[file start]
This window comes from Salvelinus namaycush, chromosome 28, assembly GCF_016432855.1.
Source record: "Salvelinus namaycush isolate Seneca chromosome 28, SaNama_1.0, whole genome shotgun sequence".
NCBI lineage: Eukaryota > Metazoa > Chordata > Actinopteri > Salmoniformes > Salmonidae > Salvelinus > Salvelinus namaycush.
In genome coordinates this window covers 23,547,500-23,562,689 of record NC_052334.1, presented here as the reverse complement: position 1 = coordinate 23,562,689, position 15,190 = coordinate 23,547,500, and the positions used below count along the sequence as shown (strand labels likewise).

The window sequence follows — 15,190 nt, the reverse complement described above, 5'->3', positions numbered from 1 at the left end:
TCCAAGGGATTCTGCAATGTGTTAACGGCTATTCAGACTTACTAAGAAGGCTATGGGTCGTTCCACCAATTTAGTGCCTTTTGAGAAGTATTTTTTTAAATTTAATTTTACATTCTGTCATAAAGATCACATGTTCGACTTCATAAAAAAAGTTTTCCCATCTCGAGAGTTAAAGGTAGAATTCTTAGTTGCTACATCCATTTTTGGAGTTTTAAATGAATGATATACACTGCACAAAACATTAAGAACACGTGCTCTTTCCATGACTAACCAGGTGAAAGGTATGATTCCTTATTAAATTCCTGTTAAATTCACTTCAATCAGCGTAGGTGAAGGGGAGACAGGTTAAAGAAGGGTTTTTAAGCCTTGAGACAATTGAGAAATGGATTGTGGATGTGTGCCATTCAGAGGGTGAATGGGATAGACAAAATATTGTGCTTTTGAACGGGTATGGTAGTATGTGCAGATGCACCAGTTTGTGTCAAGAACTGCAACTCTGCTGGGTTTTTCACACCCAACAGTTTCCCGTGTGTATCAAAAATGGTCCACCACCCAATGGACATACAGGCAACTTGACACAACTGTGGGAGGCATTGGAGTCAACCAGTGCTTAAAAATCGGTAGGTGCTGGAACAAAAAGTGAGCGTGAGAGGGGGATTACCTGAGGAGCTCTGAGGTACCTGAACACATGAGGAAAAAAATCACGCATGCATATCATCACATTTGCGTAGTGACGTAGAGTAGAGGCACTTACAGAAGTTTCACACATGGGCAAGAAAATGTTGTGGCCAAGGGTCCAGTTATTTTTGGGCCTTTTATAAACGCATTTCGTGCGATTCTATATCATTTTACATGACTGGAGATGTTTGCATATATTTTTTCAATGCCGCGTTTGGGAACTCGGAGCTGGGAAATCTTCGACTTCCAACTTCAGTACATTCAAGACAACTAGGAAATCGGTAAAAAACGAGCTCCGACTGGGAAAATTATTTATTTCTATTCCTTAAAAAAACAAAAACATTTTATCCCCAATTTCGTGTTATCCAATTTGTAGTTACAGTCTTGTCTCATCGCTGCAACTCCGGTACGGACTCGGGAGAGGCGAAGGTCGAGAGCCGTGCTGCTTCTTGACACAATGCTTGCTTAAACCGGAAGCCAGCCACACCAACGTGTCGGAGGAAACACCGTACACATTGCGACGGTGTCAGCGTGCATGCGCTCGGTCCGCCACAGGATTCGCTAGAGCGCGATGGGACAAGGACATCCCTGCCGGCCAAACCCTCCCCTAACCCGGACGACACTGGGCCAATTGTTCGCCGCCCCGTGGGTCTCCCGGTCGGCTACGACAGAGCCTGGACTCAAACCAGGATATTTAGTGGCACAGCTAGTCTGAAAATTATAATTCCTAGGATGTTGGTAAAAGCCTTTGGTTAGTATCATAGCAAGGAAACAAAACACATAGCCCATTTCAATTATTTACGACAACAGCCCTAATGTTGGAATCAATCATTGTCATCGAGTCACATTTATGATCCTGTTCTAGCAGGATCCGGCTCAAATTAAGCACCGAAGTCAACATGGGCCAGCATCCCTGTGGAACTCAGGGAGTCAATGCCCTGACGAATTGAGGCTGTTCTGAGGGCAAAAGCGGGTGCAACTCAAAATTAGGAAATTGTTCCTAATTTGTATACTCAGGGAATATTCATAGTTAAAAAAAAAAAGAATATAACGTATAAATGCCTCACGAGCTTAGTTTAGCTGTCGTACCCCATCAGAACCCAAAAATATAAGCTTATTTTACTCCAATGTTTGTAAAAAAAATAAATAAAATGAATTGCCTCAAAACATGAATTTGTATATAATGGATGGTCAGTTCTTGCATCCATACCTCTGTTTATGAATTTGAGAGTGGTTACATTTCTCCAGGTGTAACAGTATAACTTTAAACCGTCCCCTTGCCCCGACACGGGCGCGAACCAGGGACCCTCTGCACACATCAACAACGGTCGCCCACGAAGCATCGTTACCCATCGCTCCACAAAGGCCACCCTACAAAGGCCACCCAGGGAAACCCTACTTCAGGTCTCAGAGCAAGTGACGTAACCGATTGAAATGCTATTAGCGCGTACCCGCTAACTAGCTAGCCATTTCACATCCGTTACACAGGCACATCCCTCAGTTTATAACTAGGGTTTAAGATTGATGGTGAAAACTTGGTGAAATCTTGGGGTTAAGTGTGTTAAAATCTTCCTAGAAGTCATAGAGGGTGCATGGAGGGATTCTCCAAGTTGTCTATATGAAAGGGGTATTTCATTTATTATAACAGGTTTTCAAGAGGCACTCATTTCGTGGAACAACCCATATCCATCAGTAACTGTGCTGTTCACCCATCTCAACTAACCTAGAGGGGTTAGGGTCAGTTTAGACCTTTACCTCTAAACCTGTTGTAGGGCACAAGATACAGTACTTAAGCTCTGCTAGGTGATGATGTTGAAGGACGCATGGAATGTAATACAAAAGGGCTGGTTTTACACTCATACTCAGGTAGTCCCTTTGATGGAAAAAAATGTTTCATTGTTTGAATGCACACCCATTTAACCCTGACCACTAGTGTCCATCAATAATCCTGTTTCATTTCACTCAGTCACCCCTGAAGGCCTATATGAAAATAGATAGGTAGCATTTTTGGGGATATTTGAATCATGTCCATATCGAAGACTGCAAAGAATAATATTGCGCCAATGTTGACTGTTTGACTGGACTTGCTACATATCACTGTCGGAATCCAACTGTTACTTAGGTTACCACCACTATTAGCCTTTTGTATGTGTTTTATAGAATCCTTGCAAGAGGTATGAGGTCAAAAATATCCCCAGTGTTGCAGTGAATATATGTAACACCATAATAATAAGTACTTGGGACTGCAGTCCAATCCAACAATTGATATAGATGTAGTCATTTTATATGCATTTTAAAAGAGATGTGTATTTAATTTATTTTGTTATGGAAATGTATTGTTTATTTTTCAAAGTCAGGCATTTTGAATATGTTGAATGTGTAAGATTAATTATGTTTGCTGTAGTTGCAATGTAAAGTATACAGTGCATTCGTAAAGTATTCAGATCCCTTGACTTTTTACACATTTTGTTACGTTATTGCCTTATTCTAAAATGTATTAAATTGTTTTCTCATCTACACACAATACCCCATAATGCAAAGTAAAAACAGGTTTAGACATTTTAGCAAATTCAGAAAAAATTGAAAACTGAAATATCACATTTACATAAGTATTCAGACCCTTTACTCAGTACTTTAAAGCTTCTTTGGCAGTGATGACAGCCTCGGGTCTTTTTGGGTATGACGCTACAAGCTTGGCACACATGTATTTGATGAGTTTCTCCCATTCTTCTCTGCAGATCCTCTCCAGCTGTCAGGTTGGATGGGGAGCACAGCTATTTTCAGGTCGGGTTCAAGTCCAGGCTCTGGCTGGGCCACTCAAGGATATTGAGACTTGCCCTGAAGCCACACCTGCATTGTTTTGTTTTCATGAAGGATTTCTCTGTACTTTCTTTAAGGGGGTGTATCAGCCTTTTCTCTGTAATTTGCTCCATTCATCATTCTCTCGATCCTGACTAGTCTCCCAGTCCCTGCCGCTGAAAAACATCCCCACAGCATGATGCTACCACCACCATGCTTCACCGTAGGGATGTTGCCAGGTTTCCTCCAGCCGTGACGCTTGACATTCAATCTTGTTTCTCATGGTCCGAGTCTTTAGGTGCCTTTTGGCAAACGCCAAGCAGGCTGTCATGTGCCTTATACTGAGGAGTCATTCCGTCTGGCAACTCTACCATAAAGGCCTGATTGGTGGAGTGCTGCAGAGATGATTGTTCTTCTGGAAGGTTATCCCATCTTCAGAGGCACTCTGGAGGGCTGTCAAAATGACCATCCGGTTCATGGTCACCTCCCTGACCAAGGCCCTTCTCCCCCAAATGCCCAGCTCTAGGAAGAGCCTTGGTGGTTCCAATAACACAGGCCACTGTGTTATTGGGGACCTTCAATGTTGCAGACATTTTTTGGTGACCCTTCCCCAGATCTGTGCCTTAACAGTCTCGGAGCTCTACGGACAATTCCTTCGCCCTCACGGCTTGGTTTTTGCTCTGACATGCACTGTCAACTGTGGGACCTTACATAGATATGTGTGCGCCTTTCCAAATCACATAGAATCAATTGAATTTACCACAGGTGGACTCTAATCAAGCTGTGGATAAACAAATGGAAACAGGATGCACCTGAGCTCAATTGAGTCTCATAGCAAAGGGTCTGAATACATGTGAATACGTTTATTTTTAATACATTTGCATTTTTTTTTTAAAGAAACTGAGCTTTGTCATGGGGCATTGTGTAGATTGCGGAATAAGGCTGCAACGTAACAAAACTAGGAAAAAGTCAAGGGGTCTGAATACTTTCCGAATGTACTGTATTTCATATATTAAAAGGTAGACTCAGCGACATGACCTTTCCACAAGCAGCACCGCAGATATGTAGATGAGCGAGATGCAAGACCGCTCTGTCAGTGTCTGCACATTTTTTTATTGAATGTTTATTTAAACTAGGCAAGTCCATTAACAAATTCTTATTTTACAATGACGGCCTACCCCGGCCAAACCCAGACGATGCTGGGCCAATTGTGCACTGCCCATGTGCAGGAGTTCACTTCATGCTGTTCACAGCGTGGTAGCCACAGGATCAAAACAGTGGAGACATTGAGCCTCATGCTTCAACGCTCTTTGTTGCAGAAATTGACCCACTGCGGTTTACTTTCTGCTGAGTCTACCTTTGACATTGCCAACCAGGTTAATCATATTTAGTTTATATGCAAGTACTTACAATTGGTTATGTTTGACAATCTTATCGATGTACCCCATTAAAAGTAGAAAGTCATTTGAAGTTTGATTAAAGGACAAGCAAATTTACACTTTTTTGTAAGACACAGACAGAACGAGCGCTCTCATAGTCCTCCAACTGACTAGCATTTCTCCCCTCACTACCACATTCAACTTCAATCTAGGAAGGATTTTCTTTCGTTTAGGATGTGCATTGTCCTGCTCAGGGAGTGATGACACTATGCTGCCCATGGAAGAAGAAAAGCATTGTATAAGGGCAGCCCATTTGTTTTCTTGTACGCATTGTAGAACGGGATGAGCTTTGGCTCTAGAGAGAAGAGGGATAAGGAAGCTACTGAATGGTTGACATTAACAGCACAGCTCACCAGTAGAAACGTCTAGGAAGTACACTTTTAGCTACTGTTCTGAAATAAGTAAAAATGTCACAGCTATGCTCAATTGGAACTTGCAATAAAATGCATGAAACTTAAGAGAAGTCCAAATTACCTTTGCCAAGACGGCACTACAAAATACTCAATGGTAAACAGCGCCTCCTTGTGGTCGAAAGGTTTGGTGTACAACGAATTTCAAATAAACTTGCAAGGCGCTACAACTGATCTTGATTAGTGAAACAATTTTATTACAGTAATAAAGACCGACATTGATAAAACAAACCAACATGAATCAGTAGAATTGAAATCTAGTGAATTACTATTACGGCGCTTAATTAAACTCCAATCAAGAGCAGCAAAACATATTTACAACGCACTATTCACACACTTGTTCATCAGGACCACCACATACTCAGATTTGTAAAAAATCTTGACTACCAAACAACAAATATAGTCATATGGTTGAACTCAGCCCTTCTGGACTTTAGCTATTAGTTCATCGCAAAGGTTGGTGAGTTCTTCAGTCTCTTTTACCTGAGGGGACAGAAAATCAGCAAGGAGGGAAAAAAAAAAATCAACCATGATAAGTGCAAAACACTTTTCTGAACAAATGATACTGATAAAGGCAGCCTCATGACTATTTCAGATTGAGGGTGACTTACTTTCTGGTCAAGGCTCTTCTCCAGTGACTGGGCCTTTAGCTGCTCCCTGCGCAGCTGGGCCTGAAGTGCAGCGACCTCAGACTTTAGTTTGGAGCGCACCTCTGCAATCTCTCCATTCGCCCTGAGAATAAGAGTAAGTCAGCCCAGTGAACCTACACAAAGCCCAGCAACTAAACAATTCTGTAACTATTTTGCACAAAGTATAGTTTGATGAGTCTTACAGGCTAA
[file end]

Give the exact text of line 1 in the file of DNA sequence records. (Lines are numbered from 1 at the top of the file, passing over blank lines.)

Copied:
This window comes from Salvelinus namaycush, chromosome 28, assembly GCF_016432855.1.